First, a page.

I have heard that HTTP use plain text communication. If it is so how can a hacker or someone tap it. From my little knowledge I know that if we sent a request to a web server it replies back to us using our IP address. So if an attacker wants to know what I am doing, how does he do it? Is it necessary to know my IP address or does he intercept it in between? Or is it like this: an attacker decides to attack someone and he picks some data and he finds that this belong to say X, which means does he attack randomly?
When you access a website, say Google, your request goes through multiple steps (nodes) until it reaches its final destination. The first node is your home router, then your ISP's routers, and then other big routers, and then Google's routers. At any of these nodes, your request is momentarily stored in the devices' memory, which means it can be accessed by an attacker. Of course, that's not a very likely situation.
The bad news is that an attacker could somehow trick your computer into thinking that his computer is a real node in the path between you and a legitimate node. This attack is called a man-in-the-middle (MiTM) attack. MiTM come in many shapes and forms, the most famous ones are:
I won't go through each type because it will make this answer too big, but please have a look at pages and learn more about these attacks.
As a solution to this problem, we have HTTPS. It works by layering HTTP over SSL/TLS to make sure that your request is going from your browser to the intended server and making sure that anyone snooping around won't be able to see what the request or response you get from the server contain.
Not completely necessary. If the attacker is using ARP spoofing1, he can be sitting anywhere in the chain of communication2. For example, if he's connecting to the same ISP node as you are (physically near you), then he can sniff all the plaintext data of everyone connecting to the ISP in that subnet. He doesn't need to know your IP for this, however he will find out who sent the HTTP request. So he doesn't need to find out your exact IP or do random shots-in-the-dark until he does find it; he can very easily just fetch all packets from your subnet and sift through those.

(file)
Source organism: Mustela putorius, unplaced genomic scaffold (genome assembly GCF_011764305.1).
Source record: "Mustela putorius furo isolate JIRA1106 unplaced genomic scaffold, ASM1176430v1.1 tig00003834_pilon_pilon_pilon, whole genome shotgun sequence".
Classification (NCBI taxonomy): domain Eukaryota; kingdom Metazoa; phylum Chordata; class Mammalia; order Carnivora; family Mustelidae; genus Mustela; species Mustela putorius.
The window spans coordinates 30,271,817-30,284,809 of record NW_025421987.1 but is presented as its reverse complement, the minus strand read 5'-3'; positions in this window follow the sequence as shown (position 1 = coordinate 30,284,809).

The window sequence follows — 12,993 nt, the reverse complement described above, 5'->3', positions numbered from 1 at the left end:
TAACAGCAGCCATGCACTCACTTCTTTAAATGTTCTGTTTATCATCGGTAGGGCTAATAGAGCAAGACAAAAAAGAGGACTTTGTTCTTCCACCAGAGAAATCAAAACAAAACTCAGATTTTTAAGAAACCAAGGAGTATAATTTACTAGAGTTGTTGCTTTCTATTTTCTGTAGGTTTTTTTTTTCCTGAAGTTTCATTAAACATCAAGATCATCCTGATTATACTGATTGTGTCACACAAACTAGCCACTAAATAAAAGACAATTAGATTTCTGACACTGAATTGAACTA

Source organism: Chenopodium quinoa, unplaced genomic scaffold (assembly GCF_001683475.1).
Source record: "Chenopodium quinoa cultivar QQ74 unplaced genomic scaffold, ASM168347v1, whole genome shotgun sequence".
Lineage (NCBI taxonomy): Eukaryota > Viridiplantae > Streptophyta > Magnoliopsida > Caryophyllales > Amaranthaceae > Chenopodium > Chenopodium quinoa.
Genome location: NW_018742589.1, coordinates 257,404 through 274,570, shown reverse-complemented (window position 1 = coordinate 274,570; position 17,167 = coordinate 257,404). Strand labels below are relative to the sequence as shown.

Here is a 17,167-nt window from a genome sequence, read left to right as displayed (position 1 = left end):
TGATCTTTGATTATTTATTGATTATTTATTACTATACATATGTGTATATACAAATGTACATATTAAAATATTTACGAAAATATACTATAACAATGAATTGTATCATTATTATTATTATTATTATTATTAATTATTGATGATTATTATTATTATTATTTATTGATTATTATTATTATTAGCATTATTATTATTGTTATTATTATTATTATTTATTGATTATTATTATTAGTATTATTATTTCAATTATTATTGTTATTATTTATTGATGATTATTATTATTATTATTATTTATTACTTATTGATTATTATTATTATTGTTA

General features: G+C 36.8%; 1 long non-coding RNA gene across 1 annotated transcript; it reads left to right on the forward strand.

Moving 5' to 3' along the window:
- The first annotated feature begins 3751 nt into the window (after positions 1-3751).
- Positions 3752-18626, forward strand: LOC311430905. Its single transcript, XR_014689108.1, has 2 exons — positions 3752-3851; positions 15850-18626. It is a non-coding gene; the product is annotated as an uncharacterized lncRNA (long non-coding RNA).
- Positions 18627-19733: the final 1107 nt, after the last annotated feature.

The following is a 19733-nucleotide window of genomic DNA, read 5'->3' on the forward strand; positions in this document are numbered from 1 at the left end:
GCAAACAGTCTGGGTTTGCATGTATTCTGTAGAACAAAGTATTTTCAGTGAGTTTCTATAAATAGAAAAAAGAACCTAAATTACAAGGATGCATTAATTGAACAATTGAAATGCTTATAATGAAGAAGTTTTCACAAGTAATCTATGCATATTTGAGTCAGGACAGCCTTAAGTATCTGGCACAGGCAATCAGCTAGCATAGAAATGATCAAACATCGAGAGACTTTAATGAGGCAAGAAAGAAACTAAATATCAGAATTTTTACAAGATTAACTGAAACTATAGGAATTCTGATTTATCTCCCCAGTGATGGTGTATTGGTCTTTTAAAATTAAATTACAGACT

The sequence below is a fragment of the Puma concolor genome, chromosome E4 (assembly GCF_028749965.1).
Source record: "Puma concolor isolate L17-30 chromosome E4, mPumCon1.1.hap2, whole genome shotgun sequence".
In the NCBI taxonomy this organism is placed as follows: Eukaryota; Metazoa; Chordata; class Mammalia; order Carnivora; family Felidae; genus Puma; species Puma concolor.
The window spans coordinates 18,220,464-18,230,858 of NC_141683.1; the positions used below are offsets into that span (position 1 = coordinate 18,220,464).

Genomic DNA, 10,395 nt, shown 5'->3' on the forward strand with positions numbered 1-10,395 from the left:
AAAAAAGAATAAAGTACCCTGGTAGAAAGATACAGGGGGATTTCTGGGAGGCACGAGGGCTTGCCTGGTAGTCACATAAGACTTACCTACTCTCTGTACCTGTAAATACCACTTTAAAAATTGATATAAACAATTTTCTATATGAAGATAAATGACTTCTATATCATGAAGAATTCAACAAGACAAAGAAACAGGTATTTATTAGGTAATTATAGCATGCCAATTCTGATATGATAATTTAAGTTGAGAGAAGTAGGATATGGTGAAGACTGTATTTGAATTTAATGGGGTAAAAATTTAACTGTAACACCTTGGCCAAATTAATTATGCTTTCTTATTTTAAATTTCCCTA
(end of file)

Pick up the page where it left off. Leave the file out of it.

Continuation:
Note that an attacker can choose to ARP spoof only you, if he does know your IP. This is much more convenient a there's less unwanted noise on the line, but he can just as well spoof everyone on the subnet and proceed.
The way this works is that the TCP/IP protocol (well, the ARP protocol) is inherently insecure. When data needs to be sent to a certain IP, the computer with that IP is asked to identify itself. It's an easy matter to pretend to be that computer and accept the packets, and then forward them on to the real recipient.
For this, the attacker needs to be on the same subnetwork as a node which is transmitting the data. This node could be you, an intermediate ISP node, or the web server.
1. This is not the only way to MITM, see Adnan's answer for more. All three of those methods can work without knowing the exact IP.
2. It is very unlikely that an attacker is sitting between two intermediate nodes. It is very easy for an attacker to be sitting on the you-(your)ISP connection and not too unlikely for the web host-(their)ISP connection. Anything else is very improbable.
I just wanted to answer your question on whether there is some shared key(can't comment because not enough rep).
When you use HTTPS you will be using SSL for encryption. Servers that support HTTPS will have certificates which hold their public key and also can be used for verification. Clients will use the public key to encrypt a pre master secret to send to the server. Afterwards, they both will use that pre master secret to generate the master secret key for a symmetric encryption scheme(one where they use the same key to encrypt and decrypt data).
Hope that helps!
To answer your last question of whether an attacker could pretend to be a user: of course! It's pretty trivial for an attacker to establish an https connection to a server. However, this should not allow the attacker to be able to read messages from other users using https, because their secret keys will be different.